HELENA – The Helena Police Department (HPD) is kicking off its first “Tip-of-the-Month” this July with warnings on the health hazards and dangers of leaving pets and children unattended for extended periods of time in hot cars.
Summer heat can sometimes come late to Big Sky Country, and with it come the dangers of heatstroke to young children and even beloved pets.
Monica Kuehn, an HPD officer, said temperatures in the summer can get dangerously hot very quickly.
“The problem is with the temperature of the car, and within the first 10 minutes, 80% of that temperature increase happens within that time,” said Kuehn.
HPD told MTN that even the most responsible parents and caregivers can unknowingly leave a sleeping child in the car, and the results can be deadly.
Kuehn continued, “In minutes, that temperature in that car raises well above 100 degrees.”
According to heatkills.org, if the temperature outside is 90 degrees Fahrenheit, the actual temperature inside of the vehicle can reach up to a staggering 109 degrees in just 10 minutes. By 30 minutes, it can be as hot as 124 degrees.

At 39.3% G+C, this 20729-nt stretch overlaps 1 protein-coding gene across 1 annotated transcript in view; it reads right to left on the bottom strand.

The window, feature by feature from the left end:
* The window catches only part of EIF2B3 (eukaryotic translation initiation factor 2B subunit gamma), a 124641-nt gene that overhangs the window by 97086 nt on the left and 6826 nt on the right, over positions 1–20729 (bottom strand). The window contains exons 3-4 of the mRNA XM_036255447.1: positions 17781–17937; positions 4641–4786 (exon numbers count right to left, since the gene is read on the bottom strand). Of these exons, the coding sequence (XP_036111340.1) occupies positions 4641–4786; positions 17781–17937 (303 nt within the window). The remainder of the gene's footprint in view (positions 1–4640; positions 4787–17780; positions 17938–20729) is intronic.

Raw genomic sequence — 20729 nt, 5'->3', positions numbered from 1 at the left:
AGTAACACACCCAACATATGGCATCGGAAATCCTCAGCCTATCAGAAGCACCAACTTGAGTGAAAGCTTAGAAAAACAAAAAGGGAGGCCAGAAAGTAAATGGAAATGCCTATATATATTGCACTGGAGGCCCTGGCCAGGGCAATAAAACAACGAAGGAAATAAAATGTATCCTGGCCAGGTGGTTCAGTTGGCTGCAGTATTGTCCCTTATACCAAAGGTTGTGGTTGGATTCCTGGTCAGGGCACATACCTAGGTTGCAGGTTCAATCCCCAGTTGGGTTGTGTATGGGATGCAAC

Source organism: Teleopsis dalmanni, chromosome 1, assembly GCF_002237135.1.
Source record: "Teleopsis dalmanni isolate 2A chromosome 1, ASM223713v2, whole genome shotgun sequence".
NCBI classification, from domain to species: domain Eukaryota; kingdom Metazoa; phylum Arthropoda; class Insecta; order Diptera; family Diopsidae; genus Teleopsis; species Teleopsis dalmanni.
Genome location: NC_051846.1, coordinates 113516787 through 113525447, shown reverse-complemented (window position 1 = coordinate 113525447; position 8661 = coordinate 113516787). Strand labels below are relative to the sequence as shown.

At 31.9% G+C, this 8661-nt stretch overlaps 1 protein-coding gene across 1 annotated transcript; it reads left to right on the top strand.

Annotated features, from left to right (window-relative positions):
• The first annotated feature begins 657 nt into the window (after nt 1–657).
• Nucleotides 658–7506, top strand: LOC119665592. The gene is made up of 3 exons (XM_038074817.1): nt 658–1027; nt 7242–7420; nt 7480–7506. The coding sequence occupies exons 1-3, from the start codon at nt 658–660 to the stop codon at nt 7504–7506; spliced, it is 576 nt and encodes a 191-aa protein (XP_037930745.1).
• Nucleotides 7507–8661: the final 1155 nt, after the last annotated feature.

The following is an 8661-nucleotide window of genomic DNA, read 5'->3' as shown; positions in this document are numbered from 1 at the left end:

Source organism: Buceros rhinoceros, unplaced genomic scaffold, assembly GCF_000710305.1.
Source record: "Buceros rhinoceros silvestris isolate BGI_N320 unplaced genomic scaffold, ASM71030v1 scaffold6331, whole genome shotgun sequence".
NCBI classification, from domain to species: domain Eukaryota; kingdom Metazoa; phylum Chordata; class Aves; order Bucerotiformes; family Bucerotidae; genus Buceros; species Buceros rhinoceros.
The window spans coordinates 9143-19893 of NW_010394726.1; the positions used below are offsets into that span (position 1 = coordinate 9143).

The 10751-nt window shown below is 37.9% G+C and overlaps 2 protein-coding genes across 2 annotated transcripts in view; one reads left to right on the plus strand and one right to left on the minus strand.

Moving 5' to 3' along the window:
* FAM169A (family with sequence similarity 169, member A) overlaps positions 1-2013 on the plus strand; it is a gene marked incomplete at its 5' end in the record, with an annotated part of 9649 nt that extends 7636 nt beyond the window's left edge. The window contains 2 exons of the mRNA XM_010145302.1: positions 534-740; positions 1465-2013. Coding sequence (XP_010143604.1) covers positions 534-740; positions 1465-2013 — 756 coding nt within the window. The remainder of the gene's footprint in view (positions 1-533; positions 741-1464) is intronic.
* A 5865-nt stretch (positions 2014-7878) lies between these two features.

HPD Police Corporal Josh Ray said even when the temperatures outside may feel comfortable to us, they can still be dangerous.
“The vehicle absorbs that heat, and you also have a dog that has that fur coat all the time, and on top of that, his own body heat is going to raise the temperature in the vehicle and make it to where he’s having a hard time,” said Ray.
The advocacy group kidsandcars.org says 2018 was the deadliest year since 1990 for hot-vehicle-related fatalities, with 52 children passing in hot cars.
In 2019, 21 deaths have been attributed to heatstroke by being left in a hot car.
Kuehn gave some candid advice for residents about how to avoid this devastating and unnecessary situation, saying: “Some useful tips to help you avoid leaving a child in the back of the car, or even a pet, [are] to put something important in there that you can’t go on your day without — a laptop, a purse, your cell phone… Throw it in the back with your child. That way, you remember that your child is back there and we can help prevent some of these deaths that shouldn’t happen in the first place,” Kuehn stated.
-Reported by Christine Sullivan/MTN News